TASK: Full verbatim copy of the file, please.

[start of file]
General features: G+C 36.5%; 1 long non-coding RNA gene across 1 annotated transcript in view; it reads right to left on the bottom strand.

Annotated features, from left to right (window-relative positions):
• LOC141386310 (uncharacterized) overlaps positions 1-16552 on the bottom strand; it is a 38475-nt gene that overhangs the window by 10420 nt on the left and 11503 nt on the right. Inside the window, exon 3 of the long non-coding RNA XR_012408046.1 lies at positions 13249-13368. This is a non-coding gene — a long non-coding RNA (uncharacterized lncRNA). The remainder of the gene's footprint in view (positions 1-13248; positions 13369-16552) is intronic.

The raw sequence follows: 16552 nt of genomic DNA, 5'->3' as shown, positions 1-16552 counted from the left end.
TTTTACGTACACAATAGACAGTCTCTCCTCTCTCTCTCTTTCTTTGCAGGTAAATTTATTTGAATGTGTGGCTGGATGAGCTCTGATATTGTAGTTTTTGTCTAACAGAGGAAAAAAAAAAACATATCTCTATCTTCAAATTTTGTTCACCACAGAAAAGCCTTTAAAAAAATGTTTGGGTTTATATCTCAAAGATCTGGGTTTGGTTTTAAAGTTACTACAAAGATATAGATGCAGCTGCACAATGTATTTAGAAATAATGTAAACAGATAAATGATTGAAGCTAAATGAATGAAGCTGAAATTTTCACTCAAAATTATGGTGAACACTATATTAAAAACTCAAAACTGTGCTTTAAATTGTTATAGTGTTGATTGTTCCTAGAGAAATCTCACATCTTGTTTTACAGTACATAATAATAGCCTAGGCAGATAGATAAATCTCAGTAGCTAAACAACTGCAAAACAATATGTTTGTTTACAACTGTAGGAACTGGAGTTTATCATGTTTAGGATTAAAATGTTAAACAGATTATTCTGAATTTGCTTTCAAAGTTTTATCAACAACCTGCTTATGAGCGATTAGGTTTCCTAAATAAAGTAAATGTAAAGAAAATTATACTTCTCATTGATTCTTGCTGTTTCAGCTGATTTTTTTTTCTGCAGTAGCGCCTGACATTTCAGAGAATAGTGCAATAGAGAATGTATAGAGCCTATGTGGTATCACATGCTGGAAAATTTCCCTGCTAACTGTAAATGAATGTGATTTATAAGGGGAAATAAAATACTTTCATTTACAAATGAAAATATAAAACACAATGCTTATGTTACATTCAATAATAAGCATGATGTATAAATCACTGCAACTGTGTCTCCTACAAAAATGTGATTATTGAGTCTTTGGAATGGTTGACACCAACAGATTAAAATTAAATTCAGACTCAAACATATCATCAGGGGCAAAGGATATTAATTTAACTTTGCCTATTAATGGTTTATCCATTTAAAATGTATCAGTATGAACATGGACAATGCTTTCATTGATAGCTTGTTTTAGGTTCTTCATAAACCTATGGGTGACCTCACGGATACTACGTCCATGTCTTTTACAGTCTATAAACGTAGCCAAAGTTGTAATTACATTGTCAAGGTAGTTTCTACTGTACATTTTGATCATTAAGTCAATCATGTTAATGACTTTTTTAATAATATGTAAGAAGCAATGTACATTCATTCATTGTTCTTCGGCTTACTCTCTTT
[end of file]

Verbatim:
General features: G+C 36.5%; 1 long non-coding RNA gene across 1 annotated transcript in view; it reads right to left on the bottom strand.

Annotated features, from left to right (window-relative positions):
• LOC141386310 (uncharacterized) overlaps positions 1-16552 on the bottom strand; it is a 38475-nt gene that overhangs the window by 10420 nt on the left and 11503 nt on the right. Inside the window, exon 3 of the long non-coding RNA XR_012408046.1 lies at positions 13249-13368. This is a non-coding gene — a long non-coding RNA (uncharacterized lncRNA). The remainder of the gene's footprint in view (positions 1-13248; positions 13369-16552) is intronic.

The raw sequence follows: 16552 nt of genomic DNA, 5'->3' as shown, positions 1-16552 counted from the left end.
TTTTACGTACACAATAGACAGTCTCTCCTCTCTCTCTCTTTCTTTGCAGGTAAATTTATTTGAATGTGTGGCTGGATGAGCTCTGATATTGTAGTTTTTGTCTAACAGAGGAAAAAAAAAAACATATCTCTATCTTCAAATTTTGTTCACCACAGAAAAGCCTTTAAAAAAATGTTTGGGTTTATATCTCAAAGATCTGGGTTTGGTTTTAAAGTTACTACAAAGATATAGATGCAGCTGCACAATGTATTTAGAAATAATGTAAACAGATAAATGATTGAAGCTAAATGAATGAAGCTGAAATTTTCACTCAAAATTATGGTGAACACTATATTAAAAACTCAAAACTGTGCTTTAAATTGTTATAGTGTTGATTGTTCCTAGAGAAATCTCACATCTTGTTTTACAGTACATAATAATAGCCTAGGCAGATAGATAAATCTCAGTAGCTAAACAACTGCAAAACAATATGTTTGTTTACAACTGTAGGAACTGGAGTTTATCATGTTTAGGATTAAAATGTTAAACAGATTATTCTGAATTTGCTTTCAAAGTTTTATCAACAACCTGCTTATGAGCGATTAGGTTTCCTAAATAAAGTAAATGTAAAGAAAATTATACTTCTCATTGATTCTTGCTGTTTCAGCTGATTTTTTTTTCTGCAGTAGCGCCTGACATTTCAGAGAATAGTGCAATAGAGAATGTATAGAGCCTATGTGGTATCACATGCTGGAAAATTTCCCTGCTAACTGTAAATGAATGTGATTTATAAGGGGAAATAAAATACTTTCATTTACAAATGAAAATATAAAACACAATGCTTATGTTACATTCAATAATAAGCATGATGTATAAATCACTGCAACTGTGTCTCCTACAAAAATGTGATTATTGAGTCTTTGGAATGGTTGACACCAACAGATTAAAATTAAATTCAGACTCAAACATATCATCAGGGGCAAAGGATATTAATTTAACTTTGCCTATTAATGGTTTATCCATTTAAAATGTATCAGTATGAACATGGACAATGCTTTCATTGATAGCTTGTTTTAGGTTCTTCATAAACCTATGGGTGACCTCACGGATACTACGTCCATGTCTTTTACAGTCTATAAACGTAGCCAAAGTTGTAATTACATTGTCAAGGTAGTTTCTACTGTACATTTTGATCATTAAGTCAATCATGTTAATGACTTTTTTAATAATATGTAAGAAGCAATGTACATTCATTCATTGTTCTTCGGCTTACTCTCTTT